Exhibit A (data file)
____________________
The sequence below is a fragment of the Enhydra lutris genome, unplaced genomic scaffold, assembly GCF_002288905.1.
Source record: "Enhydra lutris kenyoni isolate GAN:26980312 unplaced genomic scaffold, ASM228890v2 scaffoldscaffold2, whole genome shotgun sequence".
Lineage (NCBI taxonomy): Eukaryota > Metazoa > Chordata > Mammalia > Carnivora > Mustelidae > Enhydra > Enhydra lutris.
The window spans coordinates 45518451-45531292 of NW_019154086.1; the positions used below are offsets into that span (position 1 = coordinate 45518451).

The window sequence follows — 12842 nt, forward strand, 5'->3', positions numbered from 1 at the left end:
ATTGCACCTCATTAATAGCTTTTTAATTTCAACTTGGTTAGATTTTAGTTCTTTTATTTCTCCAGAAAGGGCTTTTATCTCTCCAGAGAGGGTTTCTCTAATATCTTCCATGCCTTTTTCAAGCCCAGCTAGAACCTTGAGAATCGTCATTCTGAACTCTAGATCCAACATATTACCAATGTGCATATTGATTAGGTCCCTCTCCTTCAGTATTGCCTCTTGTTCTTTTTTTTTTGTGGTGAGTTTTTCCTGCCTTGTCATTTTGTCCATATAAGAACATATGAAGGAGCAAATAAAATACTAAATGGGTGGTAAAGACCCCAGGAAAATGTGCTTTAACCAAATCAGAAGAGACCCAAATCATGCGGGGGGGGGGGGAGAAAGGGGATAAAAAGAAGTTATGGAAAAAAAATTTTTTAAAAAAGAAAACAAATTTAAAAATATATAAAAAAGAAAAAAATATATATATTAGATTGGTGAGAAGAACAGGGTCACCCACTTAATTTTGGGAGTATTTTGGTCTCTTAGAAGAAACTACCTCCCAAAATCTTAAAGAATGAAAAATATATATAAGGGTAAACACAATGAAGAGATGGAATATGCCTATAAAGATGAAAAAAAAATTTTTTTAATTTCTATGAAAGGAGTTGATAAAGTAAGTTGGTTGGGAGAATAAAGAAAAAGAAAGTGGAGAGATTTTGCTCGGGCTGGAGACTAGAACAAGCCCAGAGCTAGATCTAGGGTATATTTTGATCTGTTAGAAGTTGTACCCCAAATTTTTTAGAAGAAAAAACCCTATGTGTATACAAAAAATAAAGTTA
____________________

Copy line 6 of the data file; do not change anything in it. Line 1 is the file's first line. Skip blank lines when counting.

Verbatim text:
ATTGCACCTCATTAATAGCTTTTTAATTTCAACTTGGTTAGATTTTAGTTCTTTTATTTCTCCAGAAAGGGCTTTTATCTCTCCAGAGAGGGTTTCTCTAATATCTTCCATGCCTTTTTCAAGCCCAGCTAGAACCTTGAGAATCGTCATTCTGAACTCTAGATCCAACATATTACCAATGTGCATATTGATTAGGTCCCTCTCCTTCAGTATTGCCTCTTGTTCTTTTTTTTTTGTGGTGAGTTTTTCCTGCCTTGTCATTTTGTCCATATAAGAACATATGAAGGAGCAAATAAAATACTAAATGGGTGGTAAAGACCCCAGGAAAATGTGCTTTAACCAAATCAGAAGAGACCCAAATCATGCGGGGGGGGGGGGAGAAAGGGGATAAAAAGAAGTTATGGAAAAAAAATTTTTTAAAAAAGAAAACAAATTTAAAAATATATAAAAAAGAAAAAAATATATATATTAGATTGGTGAGAAGAACAGGGTCACCCACTTAATTTTGGGAGTATTTTGGTCTCTTAGAAGAAACTACCTCCCAAAATCTTAAAGAATGAAAAATATATATAAGGGTAAACACAATGAAGAGATGGAATATGCCTATAAAGATGAAAAAAAAATTTTTTTAATTTCTATGAAAGGAGTTGATAAAGTAAGTTGGTTGGGAGAATAAAGAAAAAGAAAGTGGAGAGATTTTGCTCGGGCTGGAGACTAGAACAAGCCCAGAGCTAGATCTAGGGTATATTTTGATCTGTTAGAAGTTGTACCCCAAATTTTTTAGAAGAAAAAACCCTATGTGTATACAAAAAATAAAGTTA